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tucker papac

on 25 February 2013

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clouds cirrus cloud altocumulus cloud nimbostratus cloud stratus cloud

They resemble fog that does not reach the ground. Nimbostratus are dark, low-level clouds accompanied by light to moderately falling precipitation. The small, white, puffy clouds that sometimes slowly drift across the sky can look like dozens, of small, loose cottonballs. This is Altocumulus and it forms between 8,000-18,000 ft (2.5-5.5 km). Cirrus clouds are the highest in elevation, which form above 20,000 feet. The temperature at that elevation is so cold that cirrus clouds are usually composed of ice crystals. cirrostratus cloud Cirrostratus may cover the sky as a continuous sheet with no features, but it often has a fibrous look. The cloud is so thin it is almost transparent. cirrocumulus cloud Cirrocumulus clouds belong to the High Cloud group (5000-13000m). They are small rounded puffs that usually appear in long rows. Cirrocumulus are usually white, but sometimes appear gray.
cumulus cloud Cumulus clouds are puffy clouds that sometimes look like pieces of floating cotton. The base of each cloud is often flat and may be only 1000 m (330 ft) above the ground. cumulonimbus cloud An extremely dense, vertically developed cumulus with a relatively hazy outline and a glaciated top extending to great heights, usually producing heavy rains, thunderstorms, or hailstorms. stratocumulus clouds When warm, moist air is mixed with drier, cooler air and the mixture is moving beneath warmer, lighter air above, clouds will often form as rolls or waves. altostratus cloud A warm front has a much shallower slope than the cold front overtaking it, so the warm, stable air behind it is lifted quite slowly over the colder air. lenticular cloud Lenticular clouds, technically known as altocumulus standing lenticularis, are stationary lens-shaped clouds that form at high altitudes, normally aligned at right-angles to the wind direction.
mammantus cloud Mammatus clouds form in sinking air. (Most clouds form in rising air.) Although mammatus most frequently form on the underside of a cumulonimbus, they can develop underneath cirrocumulus, altostratus, altocumulus, and stratocumulus. Stratus clouds are uniform grayish clouds that often cover the entire sky. Usually no precipitation falls from stratus clouds, but sometimes they may drizzle. When a thick fog "lifts," the resulting clouds are low stratus. Stratus can form at any altitude because layers of air can have different temperature for many reasons. But a stratus cloud is flat under and above because it is only a layer of air where moisture has condensed because of the cold temperature. However, when temperatures are cold enough, these clouds may also contain ice particles and snow. Low clouds are primarily composed of water droplets since their bases generally lie below 6,500 feet (2,000 meters). Nimbostratus clouds are formed when the sun heats the surface of the earth.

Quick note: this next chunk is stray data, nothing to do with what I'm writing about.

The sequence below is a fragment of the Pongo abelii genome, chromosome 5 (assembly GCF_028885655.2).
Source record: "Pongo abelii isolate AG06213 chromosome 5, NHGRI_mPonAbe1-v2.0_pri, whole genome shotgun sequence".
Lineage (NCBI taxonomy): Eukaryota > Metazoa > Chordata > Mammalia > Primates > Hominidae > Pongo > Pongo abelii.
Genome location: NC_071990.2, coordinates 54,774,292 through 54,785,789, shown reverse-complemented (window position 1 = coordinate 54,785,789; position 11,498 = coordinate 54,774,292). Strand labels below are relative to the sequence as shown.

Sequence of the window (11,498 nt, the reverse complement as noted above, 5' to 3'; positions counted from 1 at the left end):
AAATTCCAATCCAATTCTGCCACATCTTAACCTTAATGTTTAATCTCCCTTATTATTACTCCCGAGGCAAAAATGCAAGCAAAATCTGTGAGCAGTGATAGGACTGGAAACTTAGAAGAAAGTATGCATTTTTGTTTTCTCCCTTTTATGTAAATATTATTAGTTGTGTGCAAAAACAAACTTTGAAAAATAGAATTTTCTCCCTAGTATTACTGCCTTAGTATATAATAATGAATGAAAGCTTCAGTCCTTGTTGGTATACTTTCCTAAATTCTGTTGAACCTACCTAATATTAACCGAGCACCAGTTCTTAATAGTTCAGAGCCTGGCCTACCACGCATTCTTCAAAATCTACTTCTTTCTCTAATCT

The air flowing near the surface of the earth absorbs this heat as it rises from the ground.
The water that makes up part of the air rises along with the rest of the air. Altocumulus usually forms in a layer of moist air, where air currents undulate gently, like waves on the sea. Altocumulus can develop in several ways. Moist air is cooled by turbulence, then lifted up slightly and cooled to form a layer of cloud at that height. These high-level clouds are white, thin, feathery, and wispy in appearance. The ice crystals are the result of the freezing of super-cooled water drops. This can only happen when the temperatures reach below –38 degrees Celsius. Cirrus clouds form when water vapor freezes into ice crystals. If it forms from cirrus that grows thicker and more continuous, it may give way to altostratus followed by lower cloud and wet weather. Also, if the sun or moon is surrounded by a halo, the cloud is almost certainly cirrostratus. It is worth watching cirrostratus, because it often signals changing weather. You can see the sun or moon through it much more clearly than you can through altostratus, and this is the simplest way to tell one cloud from the other. If these clouds cover a lot of the sky, it is called a "mackerel sky" because the sky looks like the scales of a fish. Cirrocumulus are usually seen in the winter time and indicate fair, but cold weather. Cirrocumulus clouds are the same size or smaller than the width of your littlest finger when you hold up your hand at arm's length.
These clouds grow upward, and they can develop into a giant cumulonimbus, which is a thunderstorm cloud. The top of the cloud has rounded towers. When the top of the cumulus resembles the head of a cauliflower, it is called cumulus congestus or towering cumulus. Sometimes, especially in summer, there are gaps through which the Sun can shine. This cloud is called stratocumulus, meaning sheets of lumpy cloud. Stratocumulus clouds tend to form in fairly shallow layers which can be several hundred miles wide From the ground this altostratus looks white or slightly blue and watery At about 6,500-16,500 ft (2-5 km) an altostratus may form from water droplets, which may be below freezing temperature, or supercooled. Under certain conditions, long strings of lenticular clouds can form, creating a formation known as a wave cloud. Where stable moist air flows over a mountain or a range of mountains, a series of large-scale standing waves may form on the downwind side. Lenticular clouds sometimes form at the crests of these waves.
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